“Running is like life. You start at the same place with your fellow runners. You all finish at the same place. How you do is largely up to you. If you win, you congratulate your team and yourself. If you lose, you evaluate how to improve. You can’t make excuses like “he didn’t pass me the ball” or “the coach didn’t put me in.” It’s on you. That’s the beauty of the sport.” – Keflezighi, Meb, “Run To Overcome”, Tyndale House Publishers, Carol Stream, Illinois 2010.
This book is the Meb story and what a story it is. Meb begins with a recount of him and his family being a victim of the war between Eriterea (birthplace) and Ethiopia. With detail Meb recalls being born into this war, fleeing for safety, family survival, his father leaving under political pressure (reunited later), dodging land mines, enduring famine, escaping to Italy, and finally landing in the USA in sunny San Diego. No English spoken here. Just landing in California with the clothes they wore. What a beginning.
What impressed me about the early Meb story was the will to survive, both personally and as a family. Maybe it was the Eriterean roots or culture but this family was selfless in supporting, caring and taking care of each other. This familial characteristic was best displayed after siblings graduated from college, attained professional positions and then pooled enough money to buy their parents a home in San Diego, away from a trouble neighborhood. Wow.
A second impression was Meb and his entire family recognized opportunity here in the United States. Advance college degrees, positions of prominence with employers and yes his success running as a professional. Bonding with an American family, Meb honed his English by reading aloud the sports section of the local paper en route to out-of-town meets. Favorite sport in his early years? Soccer. Running a mile during a school physical education class for a grade turned his life in a new direction. I would call that opportunity.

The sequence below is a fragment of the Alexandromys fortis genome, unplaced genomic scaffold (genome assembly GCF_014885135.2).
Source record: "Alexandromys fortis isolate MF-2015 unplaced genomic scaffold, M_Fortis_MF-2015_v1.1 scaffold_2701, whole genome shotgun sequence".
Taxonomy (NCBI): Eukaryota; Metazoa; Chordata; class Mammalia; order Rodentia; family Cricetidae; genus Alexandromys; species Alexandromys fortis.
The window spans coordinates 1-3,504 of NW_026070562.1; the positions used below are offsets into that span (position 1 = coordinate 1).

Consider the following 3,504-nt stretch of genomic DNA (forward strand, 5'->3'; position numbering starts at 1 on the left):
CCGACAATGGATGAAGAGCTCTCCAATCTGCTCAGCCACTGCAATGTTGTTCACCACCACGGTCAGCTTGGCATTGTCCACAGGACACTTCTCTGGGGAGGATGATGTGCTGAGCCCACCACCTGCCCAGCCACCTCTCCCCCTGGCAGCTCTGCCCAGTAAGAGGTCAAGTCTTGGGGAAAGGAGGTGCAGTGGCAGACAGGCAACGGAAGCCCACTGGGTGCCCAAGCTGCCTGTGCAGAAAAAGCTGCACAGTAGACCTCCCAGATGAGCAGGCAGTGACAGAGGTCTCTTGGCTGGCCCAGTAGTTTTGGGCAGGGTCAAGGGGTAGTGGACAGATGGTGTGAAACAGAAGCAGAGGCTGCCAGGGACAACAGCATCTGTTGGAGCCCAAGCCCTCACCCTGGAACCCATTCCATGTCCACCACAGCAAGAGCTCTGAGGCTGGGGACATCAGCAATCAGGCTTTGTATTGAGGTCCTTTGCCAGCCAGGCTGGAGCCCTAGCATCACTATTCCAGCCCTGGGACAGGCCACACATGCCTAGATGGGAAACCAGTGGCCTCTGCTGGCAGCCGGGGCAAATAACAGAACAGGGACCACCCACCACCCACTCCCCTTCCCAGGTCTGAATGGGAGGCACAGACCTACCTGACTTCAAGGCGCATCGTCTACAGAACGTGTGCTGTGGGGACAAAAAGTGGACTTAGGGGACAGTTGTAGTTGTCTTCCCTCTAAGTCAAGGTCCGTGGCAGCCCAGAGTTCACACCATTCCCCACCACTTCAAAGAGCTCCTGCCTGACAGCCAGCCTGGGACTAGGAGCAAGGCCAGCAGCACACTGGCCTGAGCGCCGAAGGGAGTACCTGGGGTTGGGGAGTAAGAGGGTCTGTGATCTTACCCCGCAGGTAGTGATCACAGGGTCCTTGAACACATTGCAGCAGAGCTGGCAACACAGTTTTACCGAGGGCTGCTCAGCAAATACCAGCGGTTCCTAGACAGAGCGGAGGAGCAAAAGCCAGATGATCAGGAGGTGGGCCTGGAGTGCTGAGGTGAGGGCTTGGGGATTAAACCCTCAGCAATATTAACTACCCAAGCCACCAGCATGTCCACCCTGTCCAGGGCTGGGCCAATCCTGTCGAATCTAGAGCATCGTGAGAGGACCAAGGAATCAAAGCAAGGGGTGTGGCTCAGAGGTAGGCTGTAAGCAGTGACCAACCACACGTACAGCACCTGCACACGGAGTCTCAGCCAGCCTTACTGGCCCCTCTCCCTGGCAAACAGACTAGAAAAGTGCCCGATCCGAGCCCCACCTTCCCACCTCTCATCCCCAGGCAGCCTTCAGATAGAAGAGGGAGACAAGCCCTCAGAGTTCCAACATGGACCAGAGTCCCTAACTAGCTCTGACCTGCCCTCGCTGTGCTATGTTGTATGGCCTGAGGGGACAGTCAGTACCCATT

Meb’s success in high school caught the attention of Bob Larsen, UCLA Head Track and Field, Cross Country Coach. This union is one that extends beyond college – a partnership forged during his time at UCLA. They are still working together as athlete and coach. What impressed me about his collegiate success was the progress to reach the point where he asked himself “could I do this professionally?”. His double 5000 and 10,000 meter wins at the 1997 NCAA Outdoor Nationals didn’t hurt his chances!
Fast forward a number of years – Meb is well on his way cementing his success across the US and Olympic stages. However, all was not easy for Meb. He shares a period of his life where injuries, a sour business venture, loss of sponsor monies, death of close friends all seemed to doom any hopes of returning to full speed. It is at this juncture in the story Meb’s faith in God is evident. Frequently throughout the book Meb references an enduring faith – much like the mega miles he has run.
New York, Boston, Chicago, US Olympic Trials, the Olympics, take your pick, Meb has run with the world’s best. Maybe it was his desire to overcome the seemingly insurmountable odds being born in a war torn country. Maybe it is his natural talent. Maybe a mix of his faith, family, and his will to win and love of running that keeps him going. I have a new appreciation for the man who has worn our USA jersey on the big stage. This book as a great read.
Up next – the Lopez story. Until then – enjoy the run!